There is an important component in all cruising boats that is mostly ignored. Years go by without a problem, but down the road it happens. The alarming odor of diesel fuel in the engine space or bilge signals a fuel leak. And sometimes, much to the owner’s surprise, the leak is coming from the fuel tank itself.
Unfortunately attention to detail is required during fuel tank installation. A job well done does a lot to avoid the issues that can surface over time. But this is not generally the case, particularly with older boats, and this can lead to significant problems. Even high quality older boats, such as the well regarded Grand Banks trawlers, are known to have fuel tank issues. In most cases, total replacement of the original fuel tanks is a given for an older GB. The tanks must be cut up and removed, and replacement tanks installed at significant expense. (This has become such a routine project for older GBs that the entire process is well known and a reputable diesel engine shop knows what is involved and what it costs.)
Unless you are building a new boat, where you have some control over the design and installation of the fuel tanks, you have to rely on the builder, which is not always the sure thing you might imagine. Does each tank have inspection ports, large enough to reach in and inspect and clean? If the tank has baffles, and any tank above a certain volume should have baffles, are there inspection ports into each baffled chamber?
Most all fuel tanks of the last several decades employ pickup tubes to draw fuel out of the tank, rather than fuel fittings down at the bottom of the tank, long banned by the Coast Guard. These pickup tubes should be removable for inspection and maintenance, but many are not, unfortunately, simply because the top of the tank is only a couple of inches from the overhead, usually a side deck. And do you know if your pickup tube has a screen attached to its end, down near the bottom of the tank? If it does have a screen, it should definitely be removed and thrown away, as a clogged pickup screen is an absurd situation in today’s world of superior primary fuel filters (the first filter of several in a fuel delivery system). If there is dirt or gunk in the tank, it is much better to pass the dirt out of the tank and let it get caught by the large primary filter.
Two installation issues with fuel tanks involve being too close to potential bilge water and located directly under deck fittings. Once the bedding material of a fuel fill fitting dries out, it might allow water to run past the fitting and down the hose to pool on the top of the fuel tank directly underneath. It is only a matter of time before a metal tank will corrode with pinhole leaks coming as a result of standing seawater.
The same happens with tanks in close proximity to bilge water sloshing around against the bottom and sides of a metal fuel tank. If you own an older boat with insulation surrounding the fuel tanks, you may be in trouble if the material holds water against the tank, and of course you can’t see anything. Out of sight, out of mind...until a diesel smell indicates you have a problem.
Fuel vents are necessary, but was the builder careful when installing these vents to ensure no seawater can get into these vents? Have you looked at your fuel vent recently?
Depending on the tank material, are the tanks properly supported as installed? Plastic tanks especially need to be supported along their entire bottom surface, not straddling structural members which is fine for metal tanks. And, of course, no fuel tank should be allowed to move or creep while the boat is underway. That is unacceptable for many reasons, and even the thought of a shifting fuel tank gives me the creeps, which I once found on Blue Angel. The screw through the strap holding the tank was too short. It pulled out.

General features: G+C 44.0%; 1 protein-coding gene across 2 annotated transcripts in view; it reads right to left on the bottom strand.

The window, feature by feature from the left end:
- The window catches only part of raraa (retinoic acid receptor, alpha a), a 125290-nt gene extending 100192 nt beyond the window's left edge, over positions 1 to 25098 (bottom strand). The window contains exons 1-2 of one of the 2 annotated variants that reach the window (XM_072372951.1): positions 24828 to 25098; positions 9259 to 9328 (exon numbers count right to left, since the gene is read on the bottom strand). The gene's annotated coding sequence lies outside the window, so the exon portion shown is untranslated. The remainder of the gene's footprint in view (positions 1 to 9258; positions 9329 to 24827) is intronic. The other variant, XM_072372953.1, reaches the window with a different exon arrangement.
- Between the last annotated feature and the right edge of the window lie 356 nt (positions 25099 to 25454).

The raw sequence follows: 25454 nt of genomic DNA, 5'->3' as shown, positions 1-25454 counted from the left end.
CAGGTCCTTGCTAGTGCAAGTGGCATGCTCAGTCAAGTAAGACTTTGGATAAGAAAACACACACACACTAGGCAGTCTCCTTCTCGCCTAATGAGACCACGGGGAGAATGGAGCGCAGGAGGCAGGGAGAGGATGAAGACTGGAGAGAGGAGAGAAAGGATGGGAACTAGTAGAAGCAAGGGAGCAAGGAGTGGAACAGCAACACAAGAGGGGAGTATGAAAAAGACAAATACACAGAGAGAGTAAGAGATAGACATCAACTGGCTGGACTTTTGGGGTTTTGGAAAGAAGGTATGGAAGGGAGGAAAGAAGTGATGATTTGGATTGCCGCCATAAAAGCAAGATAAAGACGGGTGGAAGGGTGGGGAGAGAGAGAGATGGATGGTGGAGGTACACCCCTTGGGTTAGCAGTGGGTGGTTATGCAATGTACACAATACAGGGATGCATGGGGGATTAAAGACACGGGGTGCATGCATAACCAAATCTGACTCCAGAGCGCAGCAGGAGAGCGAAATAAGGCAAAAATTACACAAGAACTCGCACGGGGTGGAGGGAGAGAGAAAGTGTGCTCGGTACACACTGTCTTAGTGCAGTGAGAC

Back at the deck fuel fill, is the O-ring gasket inside the cap still pliable? If it is old, or missing, you need to take care of this at once. Even if the O-ring looks okay, a dab of silicone grease is a good measure to ensure it remains watertight when tightened after fueling.
All fittings must be chosen to do their job without causing havoc in some other way, such as brass or bronze plumbing fittings installed directly into aluminum tanks. Dissimilar metals don’t play nicely together.
Fiberglass fuel tanks are probably the best material for fuel tanks today, as they allow unique, custom sizes and shapes, something difficult to achieve with manufactured plastic tanks. While some argue that tanks integral to the hull are best to ensure maximum utilization of space in an engine room, integral tanks might be compromised if the hull bends or flexes. In the event of a grounding or being holed, integral tanks are done for (although they might keep the hull intact if the damage in only within the tank's area). It is generally considered best to build fiberglass tanks similar to metal tanks, with proper installing, structural supports, and tabbing.
Of course there is much more to fuel systems than just the fuel tanks, but if you are considering an older boat, there is a good chance you can do more to keep your tanks dry and healthy. Unfortunately, most builders no longer build with the idea that fuel tanks should be removable. Many sailboats don't carry enough fuel to require tanks that are difficult to remove, but Valiant Yachts comes to mind as a builder who made this an important element in their construction philosophy, with everything in the boat able to come out the companionway. That is an unusual building practice. If you ever get the chance to follow the construction of a new cruising boat, you will see it is the rare builder who gives much thought to the eventual need to get at or remove parts of the boat years after it launches.
And with the nature of boats, they will all need this, sooner or later.